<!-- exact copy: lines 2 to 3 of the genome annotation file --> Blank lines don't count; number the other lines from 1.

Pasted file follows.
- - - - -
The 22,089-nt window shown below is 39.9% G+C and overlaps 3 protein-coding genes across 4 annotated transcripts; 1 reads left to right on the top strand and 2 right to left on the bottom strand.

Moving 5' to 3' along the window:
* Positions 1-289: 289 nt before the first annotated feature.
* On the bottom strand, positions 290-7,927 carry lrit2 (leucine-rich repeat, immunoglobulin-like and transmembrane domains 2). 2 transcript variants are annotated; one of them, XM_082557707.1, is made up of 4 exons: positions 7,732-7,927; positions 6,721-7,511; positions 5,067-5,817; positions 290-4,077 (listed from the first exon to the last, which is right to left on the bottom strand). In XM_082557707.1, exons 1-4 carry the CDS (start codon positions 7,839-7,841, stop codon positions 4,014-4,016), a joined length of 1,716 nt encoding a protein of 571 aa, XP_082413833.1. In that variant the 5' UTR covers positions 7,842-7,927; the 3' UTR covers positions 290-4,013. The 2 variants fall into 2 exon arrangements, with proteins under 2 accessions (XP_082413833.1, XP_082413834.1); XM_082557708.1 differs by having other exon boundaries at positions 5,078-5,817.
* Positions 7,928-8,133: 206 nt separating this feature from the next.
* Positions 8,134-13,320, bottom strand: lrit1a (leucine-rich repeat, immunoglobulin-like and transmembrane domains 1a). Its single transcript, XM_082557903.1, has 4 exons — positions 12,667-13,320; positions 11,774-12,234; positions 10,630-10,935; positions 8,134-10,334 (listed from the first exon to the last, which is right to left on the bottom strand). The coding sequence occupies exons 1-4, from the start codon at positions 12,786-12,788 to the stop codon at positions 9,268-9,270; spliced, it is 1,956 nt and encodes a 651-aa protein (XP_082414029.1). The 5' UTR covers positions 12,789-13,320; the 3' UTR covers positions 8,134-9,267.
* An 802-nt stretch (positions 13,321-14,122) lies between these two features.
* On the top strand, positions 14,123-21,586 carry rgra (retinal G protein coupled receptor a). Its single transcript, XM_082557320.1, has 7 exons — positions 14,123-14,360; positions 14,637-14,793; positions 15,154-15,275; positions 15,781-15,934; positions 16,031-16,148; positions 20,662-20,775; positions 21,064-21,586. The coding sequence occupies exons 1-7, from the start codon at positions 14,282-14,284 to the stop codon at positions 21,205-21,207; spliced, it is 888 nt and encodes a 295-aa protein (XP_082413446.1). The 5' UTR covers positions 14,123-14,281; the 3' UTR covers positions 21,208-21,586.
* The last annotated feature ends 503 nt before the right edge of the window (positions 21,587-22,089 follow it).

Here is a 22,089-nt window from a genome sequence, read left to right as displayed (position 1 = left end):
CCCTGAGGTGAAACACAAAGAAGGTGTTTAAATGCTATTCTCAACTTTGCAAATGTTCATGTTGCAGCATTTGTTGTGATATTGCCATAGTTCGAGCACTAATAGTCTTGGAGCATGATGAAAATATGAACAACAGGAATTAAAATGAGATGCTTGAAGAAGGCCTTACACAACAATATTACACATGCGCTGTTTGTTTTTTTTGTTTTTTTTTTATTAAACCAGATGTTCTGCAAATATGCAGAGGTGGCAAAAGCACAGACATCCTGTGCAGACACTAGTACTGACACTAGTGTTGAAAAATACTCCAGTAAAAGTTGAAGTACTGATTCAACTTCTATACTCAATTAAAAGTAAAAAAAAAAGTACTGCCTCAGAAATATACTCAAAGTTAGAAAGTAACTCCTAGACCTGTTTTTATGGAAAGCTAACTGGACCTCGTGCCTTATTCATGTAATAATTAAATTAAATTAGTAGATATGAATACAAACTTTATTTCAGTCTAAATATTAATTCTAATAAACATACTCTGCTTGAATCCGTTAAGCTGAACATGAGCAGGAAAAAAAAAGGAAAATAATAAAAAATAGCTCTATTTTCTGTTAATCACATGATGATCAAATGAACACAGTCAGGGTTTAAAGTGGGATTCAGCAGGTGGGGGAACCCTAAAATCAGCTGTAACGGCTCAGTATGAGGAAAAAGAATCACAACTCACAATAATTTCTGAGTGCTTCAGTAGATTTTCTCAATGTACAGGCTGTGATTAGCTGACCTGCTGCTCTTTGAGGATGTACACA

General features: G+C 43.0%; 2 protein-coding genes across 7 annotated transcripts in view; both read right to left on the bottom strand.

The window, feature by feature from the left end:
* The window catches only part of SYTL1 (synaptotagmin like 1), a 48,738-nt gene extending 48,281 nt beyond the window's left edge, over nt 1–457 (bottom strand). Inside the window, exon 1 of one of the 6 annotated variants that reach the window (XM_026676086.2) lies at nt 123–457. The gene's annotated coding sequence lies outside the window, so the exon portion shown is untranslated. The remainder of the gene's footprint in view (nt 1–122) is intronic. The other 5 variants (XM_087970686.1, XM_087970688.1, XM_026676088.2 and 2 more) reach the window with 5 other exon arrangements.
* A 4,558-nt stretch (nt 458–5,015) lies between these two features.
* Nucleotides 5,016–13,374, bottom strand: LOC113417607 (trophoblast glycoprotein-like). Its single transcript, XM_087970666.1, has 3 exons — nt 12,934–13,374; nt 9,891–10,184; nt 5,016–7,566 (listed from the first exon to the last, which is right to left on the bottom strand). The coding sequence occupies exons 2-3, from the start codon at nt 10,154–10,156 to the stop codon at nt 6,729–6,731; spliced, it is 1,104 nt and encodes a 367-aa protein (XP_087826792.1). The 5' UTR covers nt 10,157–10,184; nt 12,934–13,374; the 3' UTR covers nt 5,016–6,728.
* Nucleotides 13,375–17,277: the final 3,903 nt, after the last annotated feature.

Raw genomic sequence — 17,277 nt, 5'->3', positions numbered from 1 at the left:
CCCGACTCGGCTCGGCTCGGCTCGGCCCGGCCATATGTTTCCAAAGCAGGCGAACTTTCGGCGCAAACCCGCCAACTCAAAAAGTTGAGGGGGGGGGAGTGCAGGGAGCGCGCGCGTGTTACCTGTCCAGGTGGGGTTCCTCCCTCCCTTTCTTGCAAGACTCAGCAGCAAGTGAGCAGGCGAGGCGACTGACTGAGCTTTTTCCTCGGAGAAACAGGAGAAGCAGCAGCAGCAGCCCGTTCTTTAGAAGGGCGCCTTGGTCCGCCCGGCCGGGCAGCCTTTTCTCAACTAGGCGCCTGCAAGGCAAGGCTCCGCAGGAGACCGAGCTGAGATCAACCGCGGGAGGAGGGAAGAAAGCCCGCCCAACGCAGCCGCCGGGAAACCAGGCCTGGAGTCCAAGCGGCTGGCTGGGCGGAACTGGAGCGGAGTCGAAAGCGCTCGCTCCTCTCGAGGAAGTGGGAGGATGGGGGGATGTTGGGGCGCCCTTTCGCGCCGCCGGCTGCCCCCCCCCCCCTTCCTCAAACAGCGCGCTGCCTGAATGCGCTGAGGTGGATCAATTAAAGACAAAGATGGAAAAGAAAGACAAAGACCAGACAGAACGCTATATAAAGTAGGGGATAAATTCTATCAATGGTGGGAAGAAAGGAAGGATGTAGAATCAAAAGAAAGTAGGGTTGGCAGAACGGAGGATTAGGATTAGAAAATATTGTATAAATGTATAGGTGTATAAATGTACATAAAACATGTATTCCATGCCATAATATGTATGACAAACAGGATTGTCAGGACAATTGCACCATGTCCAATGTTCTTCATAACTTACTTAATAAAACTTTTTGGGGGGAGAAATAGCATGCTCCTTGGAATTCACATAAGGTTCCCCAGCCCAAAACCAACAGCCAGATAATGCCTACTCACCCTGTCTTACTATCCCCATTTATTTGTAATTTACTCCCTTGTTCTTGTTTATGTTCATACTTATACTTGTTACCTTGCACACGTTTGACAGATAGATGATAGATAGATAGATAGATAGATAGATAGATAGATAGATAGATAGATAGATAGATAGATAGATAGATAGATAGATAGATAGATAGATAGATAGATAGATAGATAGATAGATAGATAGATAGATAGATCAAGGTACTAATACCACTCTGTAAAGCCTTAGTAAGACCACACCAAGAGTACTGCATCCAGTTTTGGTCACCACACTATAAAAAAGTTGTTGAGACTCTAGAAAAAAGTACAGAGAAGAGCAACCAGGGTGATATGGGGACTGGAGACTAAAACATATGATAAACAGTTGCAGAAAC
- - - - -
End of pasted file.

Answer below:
Moving 5' to 3' along the window:
* Positions 1-289: 289 nt before the first annotated feature.